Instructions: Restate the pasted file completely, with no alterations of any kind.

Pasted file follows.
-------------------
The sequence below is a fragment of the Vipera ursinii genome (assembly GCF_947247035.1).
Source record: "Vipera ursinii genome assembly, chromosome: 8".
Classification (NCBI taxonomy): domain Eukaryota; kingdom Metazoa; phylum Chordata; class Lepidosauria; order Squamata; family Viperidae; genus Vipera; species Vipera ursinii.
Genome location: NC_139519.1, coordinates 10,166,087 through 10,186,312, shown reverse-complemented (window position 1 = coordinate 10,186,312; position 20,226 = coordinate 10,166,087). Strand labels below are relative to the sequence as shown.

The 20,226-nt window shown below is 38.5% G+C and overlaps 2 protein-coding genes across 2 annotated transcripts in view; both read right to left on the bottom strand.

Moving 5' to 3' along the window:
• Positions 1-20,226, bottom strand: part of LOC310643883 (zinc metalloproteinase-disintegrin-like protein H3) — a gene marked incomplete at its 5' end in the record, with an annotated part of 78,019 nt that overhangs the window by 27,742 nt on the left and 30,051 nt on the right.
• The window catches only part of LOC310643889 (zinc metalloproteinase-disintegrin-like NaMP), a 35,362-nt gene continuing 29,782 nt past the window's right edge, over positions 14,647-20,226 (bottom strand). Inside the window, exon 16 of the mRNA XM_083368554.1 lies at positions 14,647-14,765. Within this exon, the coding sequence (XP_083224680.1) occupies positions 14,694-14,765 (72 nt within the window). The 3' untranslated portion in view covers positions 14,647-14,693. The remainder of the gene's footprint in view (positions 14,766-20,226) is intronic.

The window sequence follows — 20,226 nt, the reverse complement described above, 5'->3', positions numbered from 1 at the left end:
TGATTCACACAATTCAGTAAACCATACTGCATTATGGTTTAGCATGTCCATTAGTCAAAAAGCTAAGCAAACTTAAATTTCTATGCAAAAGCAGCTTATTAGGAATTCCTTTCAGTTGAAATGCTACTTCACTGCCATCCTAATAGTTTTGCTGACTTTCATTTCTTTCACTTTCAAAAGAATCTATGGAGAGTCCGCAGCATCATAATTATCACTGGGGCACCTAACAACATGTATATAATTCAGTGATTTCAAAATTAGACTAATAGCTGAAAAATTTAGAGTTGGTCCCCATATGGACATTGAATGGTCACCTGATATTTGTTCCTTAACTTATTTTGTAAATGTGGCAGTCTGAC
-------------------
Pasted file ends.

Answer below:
The sequence below is a fragment of the Vipera ursinii genome (assembly GCF_947247035.1).
Source record: "Vipera ursinii genome assembly, chromosome: 8".
Classification (NCBI taxonomy): domain Eukaryota; kingdom Metazoa; phylum Chordata; class Lepidosauria; order Squamata; family Viperidae; genus Vipera; species Vipera ursinii.
Genome location: NC_139519.1, coordinates 10,166,087 through 10,186,312, shown reverse-complemented (window position 1 = coordinate 10,186,312; position 20,226 = coordinate 10,166,087). Strand labels below are relative to the sequence as shown.

The 20,226-nt window shown below is 38.5% G+C and overlaps 2 protein-coding genes across 2 annotated transcripts in view; both read right to left on the bottom strand.

Moving 5' to 3' along the window:
• Positions 1-20,226, bottom strand: part of LOC310643883 (zinc metalloproteinase-disintegrin-like protein H3) — a gene marked incomplete at its 5' end in the record, with an annotated part of 78,019 nt that overhangs the window by 27,742 nt on the left and 30,051 nt on the right.
• The window catches only part of LOC310643889 (zinc metalloproteinase-disintegrin-like NaMP), a 35,362-nt gene continuing 29,782 nt past the window's right edge, over positions 14,647-20,226 (bottom strand). Inside the window, exon 16 of the mRNA XM_083368554.1 lies at positions 14,647-14,765. Within this exon, the coding sequence (XP_083224680.1) occupies positions 14,694-14,765 (72 nt within the window). The 3' untranslated portion in view covers positions 14,647-14,693. The remainder of the gene's footprint in view (positions 14,766-20,226) is intronic.

The window sequence follows — 20,226 nt, the reverse complement described above, 5'->3', positions numbered from 1 at the left end:
TGATTCACACAATTCAGTAAACCATACTGCATTATGGTTTAGCATGTCCATTAGTCAAAAAGCTAAGCAAACTTAAATTTCTATGCAAAAGCAGCTTATTAGGAATTCCTTTCAGTTGAAATGCTACTTCACTGCCATCCTAATAGTTTTGCTGACTTTCATTTCTTTCACTTTCAAAAGAATCTATGGAGAGTCCGCAGCATCATAATTATCACTGGGGCACCTAACAACATGTATATAATTCAGTGATTTCAAAATTAGACTAATAGCTGAAAAATTTAGAGTTGGTCCCCATATGGACATTGAATGGTCACCTGATATTTGTTCCTTAACTTATTTTGTAAATGTGGCAGTCTGAC